“I want to take this opportunity to update the media on the current position in Northern Ireland in relation to Foot and Mouth Disease.


As I indicated when I spoke to you at lunch time we have been carrying out investigations on a farm at Meigh in South Armagh to which we had reason to believe that sheep which had been sourced in a market at Carlisle had been brought. The sheep were imported on 19 February which was before the ban on imports from Great Britain was imposed. It had been known that animals from farms infected with Foot and Mouth Disease had passed through Carlisle market.


Department veterinarians have been on the farm all day today checking the animals. Samples have been taken and will be sent to the laboratory at Pirbright. Slaughter of all the animals has now commenced and the carcases will be incinerated. Slaughter will be carried out by lethal injection. Tracing of other contact animals has also commenced. I can confirm that on examination at slaughter, some of the sheep presented symptoms which are consistent with Foot and Mouth Disease. I have to tell you that it is now my belief that we are looking at an outbreak of this disease in Northern Ireland. However, as I indicated earlier, we will have to await confirmation from Pirbright.


Because of this deterioration in the situation we will now be carrying out immediate surveillance on neighbouring farms. However, as yet, no decision has been taken to slaughter any animals other than those on the farm in question.


I have advised Executive colleagues and the Chairman of the Agriculture and Rural Development Committee of the current situation. The Department has been in touch with the Departments in London and Dublin and I have spoken to Joe Walsh.


I also have to tell you that we are viewing with concern a sheep which was delivered today to the Veterinary Laboratory in Omagh. This sheep which is from a farm in the Castlederg area presented symptoms suggestive of Foot and Mouth Disease. We are sending samples from that animal to Pirbright tonight as well. However a clinical examination on the farm has indicated no sign of any other symptoms.


We had reports that several animals in a processing plant were showing signs suggestive of Foot and Mouth Disease and the plant volunteered to close. However, following a detailed examination of the herd Department Vets have informed me that this is a “cold” suspect as there are no signs of the disease in any of the animals.


In light of developments in south Armagh and, as I also indicated earlier today, I will now be introducing further measures to help prevent further introduction of the disease and to contain the current outbreak, if indeed that is confirmed. These are as follows:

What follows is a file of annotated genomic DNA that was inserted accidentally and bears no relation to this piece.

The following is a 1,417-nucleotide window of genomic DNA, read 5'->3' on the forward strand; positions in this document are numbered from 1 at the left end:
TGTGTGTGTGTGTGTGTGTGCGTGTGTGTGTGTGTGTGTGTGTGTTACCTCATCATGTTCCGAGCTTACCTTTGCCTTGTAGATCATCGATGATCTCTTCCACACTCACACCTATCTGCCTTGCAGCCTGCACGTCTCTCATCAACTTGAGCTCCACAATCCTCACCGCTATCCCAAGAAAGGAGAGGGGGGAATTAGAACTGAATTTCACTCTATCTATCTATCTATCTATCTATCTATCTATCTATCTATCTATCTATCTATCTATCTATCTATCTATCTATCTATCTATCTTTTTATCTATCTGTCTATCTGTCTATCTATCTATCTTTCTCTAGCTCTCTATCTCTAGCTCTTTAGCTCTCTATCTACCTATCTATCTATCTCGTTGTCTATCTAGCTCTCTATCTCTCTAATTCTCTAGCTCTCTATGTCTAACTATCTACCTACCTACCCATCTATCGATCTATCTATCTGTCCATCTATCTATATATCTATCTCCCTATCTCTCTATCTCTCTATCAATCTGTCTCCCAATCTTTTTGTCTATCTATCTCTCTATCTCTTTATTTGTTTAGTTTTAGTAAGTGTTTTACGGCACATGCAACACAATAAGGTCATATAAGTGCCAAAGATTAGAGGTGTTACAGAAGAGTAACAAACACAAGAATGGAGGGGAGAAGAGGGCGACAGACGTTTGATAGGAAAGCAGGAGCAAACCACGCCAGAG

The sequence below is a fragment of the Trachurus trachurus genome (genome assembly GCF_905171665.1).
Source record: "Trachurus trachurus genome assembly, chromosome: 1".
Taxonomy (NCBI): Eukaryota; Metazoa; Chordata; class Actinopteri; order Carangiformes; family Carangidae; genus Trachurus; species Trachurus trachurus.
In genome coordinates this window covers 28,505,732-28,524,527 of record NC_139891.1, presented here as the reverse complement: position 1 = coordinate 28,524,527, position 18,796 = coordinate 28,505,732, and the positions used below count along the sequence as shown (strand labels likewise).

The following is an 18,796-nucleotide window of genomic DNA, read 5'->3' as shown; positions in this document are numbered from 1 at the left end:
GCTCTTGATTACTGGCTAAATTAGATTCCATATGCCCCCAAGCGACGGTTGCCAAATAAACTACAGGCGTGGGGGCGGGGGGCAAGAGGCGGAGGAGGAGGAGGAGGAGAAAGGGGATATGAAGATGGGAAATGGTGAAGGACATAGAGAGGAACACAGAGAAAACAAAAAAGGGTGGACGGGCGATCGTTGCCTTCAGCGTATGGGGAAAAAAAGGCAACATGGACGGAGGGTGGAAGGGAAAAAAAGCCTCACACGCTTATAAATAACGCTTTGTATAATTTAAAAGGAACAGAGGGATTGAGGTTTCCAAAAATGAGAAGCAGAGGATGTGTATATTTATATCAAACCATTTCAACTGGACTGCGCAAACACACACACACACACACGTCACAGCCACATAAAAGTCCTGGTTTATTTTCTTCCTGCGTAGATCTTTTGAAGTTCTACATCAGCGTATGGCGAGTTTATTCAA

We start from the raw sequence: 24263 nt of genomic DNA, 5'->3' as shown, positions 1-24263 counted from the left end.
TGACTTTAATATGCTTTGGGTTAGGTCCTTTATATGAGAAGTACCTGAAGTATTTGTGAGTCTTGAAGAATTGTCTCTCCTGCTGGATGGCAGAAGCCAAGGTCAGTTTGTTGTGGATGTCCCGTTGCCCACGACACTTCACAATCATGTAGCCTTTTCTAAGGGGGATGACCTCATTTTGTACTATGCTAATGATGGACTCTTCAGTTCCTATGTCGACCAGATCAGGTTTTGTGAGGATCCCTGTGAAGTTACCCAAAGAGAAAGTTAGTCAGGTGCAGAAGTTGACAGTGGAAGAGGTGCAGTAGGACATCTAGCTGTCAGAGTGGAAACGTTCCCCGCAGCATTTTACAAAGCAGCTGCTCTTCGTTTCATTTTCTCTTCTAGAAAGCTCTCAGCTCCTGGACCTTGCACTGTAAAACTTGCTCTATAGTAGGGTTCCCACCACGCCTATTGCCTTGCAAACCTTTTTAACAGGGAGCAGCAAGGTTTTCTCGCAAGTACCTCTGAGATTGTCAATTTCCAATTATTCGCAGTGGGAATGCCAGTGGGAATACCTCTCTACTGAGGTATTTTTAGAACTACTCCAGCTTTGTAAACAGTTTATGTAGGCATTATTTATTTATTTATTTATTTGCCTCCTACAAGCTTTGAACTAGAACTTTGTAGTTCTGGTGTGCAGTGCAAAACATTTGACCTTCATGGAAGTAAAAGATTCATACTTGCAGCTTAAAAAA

• a ban on the movement of susceptible animals (ie, cattle, sheep, goats, pigs and deer) other than for slaughter, until further notice;
  • a ban on farm-to-farm collection of animals for slaughter, until further notice
  • a formal ban on the holding of livestock auctions and markets until further notice;
  • a ban on the movement of horses to, from or within Northern Ireland for a period of at least 3 weeks;
  • an extension of the temporary closure of the DARD Agricultural Colleges until further notice. However we are looking at alternative ways of delivering the courses.
  • a tightening of our controls on the production of pig swill;
  • a reduction of our testing of cattle for tuberculosis and brucellosis to the minimum and a restriction on DARD visits to farms in connection with BSE, as far as possible;
  • advice to the organisers of large events and gatherings to postpone such events for the time being;
  • advice to members of the public not to visit the countryside unnecessarily until further notice; an increase in our controls on the export of the relevant animals and products to other Member States, especially to the Republic of Ireland. 

I will be reviewing the adequacy of all these measures on a daily basis and will add to them or lift them as appropriate.


I regret the need for these steps and would again ask for everyone’s continued co-operation in dealing with this potentially very serious situation.


I appreciate the responsible attitude which members of the public and the farming community have shown since this emergency began. I want to re-emphasise the need for vigilance and for the concept of fortress farms. I would again strongly advise against any gatherings of farmers or of people on farms. I would again ask the public to keep away from farms and farmland except where it is vital for the delivery of essential services. Organisers of sporting events should consider whether it is really necessary for them to go ahead. If they are in doubt, they should seek my Department’s advice through the use of the help lines.


I also want to say that I appreciate the interest of the media in this subject and their anxiety to keep the public informed. I want to help you as much as I can to achieve this objective. However you too have a major responsibility as regards observing the precautions I have outlined above.


I know that some of these precautions are going to be inconvenient. However it is imperative that everybody does everything possible to prevent the introduction and spread of this disease. I know that great hardship is being caused for farmers and that collection of milk supplies is becoming extremely difficult”.


just-food.com published a feature on foot and mouth. To read it, click here.